Solution-processed bulk heterojunction organic cavities for near-infrared photodetection - rational combinations of novel donor and acceptor materials and dedicated solution processing for high performance devices

Project Details


Blending organic electron donors and acceptors yields intermolecular charge transfer (CT) states with additional optical transitions below their optical gaps. In organic photovoltaics, such CT states play a crucial role and they limit the operating voltage. Due to its extremely weak nature, direct intermolecular CT absorption often remains undetected and unused for photocurrent generation. However, the negligible external quantum efficiency (EQE) in the spectral region of CT absorption can substantially be increased through the use of optical cavities, allowing narrow-band detection with substantial EQEs and resonance wavelengths extending into the near-infrared (NIR). The broad spectral tunability via simple variation of the cavity thickness makes this novel, flexible and potentially visibly transparent device principle highly suitable for integrated low cost (spectroscopic) NIR photodetection. Despite the high promises of this innovative concept, dedicated frontier research is required to optimize the device output and to elucidate its fundamental limits. A crucial aspect is the nanomorphology of the applied donor:acceptor blend, which is critically dependent on the processing conditions and inherent crystallization and mixing behavior of the components. In this project, advanced blend characterization of optimized material combinations will be combined with essential device feedback to unravel fundamental structure – solution processing – NIR photodetector relations.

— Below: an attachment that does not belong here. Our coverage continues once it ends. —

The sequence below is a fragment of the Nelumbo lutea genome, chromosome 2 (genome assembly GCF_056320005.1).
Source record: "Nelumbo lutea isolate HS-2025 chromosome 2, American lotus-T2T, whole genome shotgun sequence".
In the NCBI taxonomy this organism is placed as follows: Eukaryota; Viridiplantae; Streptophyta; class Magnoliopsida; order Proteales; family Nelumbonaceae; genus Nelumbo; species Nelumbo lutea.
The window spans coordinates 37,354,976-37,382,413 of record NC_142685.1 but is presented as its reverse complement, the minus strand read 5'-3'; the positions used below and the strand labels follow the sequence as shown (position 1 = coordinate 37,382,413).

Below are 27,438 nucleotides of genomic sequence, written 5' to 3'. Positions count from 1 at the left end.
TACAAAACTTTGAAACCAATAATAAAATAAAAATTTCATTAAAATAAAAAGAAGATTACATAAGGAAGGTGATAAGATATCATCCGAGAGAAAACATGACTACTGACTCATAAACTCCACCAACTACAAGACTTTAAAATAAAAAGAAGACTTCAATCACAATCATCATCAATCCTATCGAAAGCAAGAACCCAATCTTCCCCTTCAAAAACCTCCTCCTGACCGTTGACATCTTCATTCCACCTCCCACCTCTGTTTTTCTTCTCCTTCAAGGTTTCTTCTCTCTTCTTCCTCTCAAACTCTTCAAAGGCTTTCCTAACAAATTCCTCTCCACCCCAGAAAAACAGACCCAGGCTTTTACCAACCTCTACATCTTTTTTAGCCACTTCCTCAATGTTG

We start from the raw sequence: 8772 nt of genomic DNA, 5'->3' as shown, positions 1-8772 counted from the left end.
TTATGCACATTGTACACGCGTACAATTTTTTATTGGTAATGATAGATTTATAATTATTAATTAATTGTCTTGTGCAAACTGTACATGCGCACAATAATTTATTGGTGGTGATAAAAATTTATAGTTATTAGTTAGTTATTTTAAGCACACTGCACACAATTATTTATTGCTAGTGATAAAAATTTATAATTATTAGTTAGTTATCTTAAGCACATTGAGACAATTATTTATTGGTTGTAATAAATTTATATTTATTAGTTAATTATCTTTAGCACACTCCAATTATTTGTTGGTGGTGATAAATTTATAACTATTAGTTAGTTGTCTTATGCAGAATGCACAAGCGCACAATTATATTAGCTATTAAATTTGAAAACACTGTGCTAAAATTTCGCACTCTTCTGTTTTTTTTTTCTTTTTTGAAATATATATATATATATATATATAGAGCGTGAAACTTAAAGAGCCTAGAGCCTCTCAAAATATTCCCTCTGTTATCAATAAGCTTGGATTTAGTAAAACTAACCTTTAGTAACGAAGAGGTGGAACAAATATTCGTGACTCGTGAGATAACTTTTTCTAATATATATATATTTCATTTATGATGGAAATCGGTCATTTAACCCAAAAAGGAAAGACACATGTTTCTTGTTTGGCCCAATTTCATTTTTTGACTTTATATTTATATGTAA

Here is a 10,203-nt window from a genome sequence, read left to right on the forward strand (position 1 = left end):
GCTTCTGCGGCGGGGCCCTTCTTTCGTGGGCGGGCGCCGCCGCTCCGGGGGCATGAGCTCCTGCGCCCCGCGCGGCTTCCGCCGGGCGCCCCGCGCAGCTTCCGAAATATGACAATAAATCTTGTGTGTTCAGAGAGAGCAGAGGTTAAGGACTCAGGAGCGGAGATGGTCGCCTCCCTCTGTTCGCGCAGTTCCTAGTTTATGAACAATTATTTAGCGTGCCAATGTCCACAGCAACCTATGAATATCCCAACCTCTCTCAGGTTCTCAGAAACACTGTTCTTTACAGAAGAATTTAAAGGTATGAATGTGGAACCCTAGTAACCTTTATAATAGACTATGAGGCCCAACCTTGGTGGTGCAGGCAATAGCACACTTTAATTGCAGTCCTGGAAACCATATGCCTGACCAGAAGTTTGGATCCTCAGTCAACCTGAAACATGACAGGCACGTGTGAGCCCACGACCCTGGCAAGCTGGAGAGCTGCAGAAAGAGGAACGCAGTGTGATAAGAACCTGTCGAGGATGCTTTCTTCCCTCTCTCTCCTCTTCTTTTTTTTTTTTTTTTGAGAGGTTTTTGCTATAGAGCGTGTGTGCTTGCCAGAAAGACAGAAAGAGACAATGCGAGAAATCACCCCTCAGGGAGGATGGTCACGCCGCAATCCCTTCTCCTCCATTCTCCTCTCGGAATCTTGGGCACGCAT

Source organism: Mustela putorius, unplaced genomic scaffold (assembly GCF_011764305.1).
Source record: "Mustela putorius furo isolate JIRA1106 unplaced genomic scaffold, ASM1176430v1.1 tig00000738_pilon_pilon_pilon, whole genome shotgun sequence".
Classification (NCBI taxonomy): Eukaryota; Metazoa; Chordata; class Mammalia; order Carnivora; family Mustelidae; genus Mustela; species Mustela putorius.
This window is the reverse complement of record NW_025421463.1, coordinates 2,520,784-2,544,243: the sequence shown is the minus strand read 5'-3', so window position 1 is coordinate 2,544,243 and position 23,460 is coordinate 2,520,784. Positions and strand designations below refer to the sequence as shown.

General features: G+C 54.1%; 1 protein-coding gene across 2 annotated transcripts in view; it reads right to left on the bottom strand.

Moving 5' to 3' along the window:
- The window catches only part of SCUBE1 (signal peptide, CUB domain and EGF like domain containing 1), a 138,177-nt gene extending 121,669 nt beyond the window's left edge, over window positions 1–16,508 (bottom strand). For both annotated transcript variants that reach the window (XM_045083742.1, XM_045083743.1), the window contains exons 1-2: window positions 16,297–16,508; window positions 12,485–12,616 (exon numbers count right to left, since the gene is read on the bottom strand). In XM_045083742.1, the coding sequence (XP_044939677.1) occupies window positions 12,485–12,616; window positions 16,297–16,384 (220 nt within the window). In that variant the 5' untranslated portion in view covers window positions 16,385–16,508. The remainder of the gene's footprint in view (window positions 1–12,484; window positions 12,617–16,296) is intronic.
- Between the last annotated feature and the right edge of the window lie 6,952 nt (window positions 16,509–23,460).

Effective start/end date1/01/1831/12/21


  • thermal analysis
  • photodetectors
  • phase diagrams
  • chip calorimetry

Flemish discipline codes

  • Materials processing
  • Functional materials
  • Phase transformations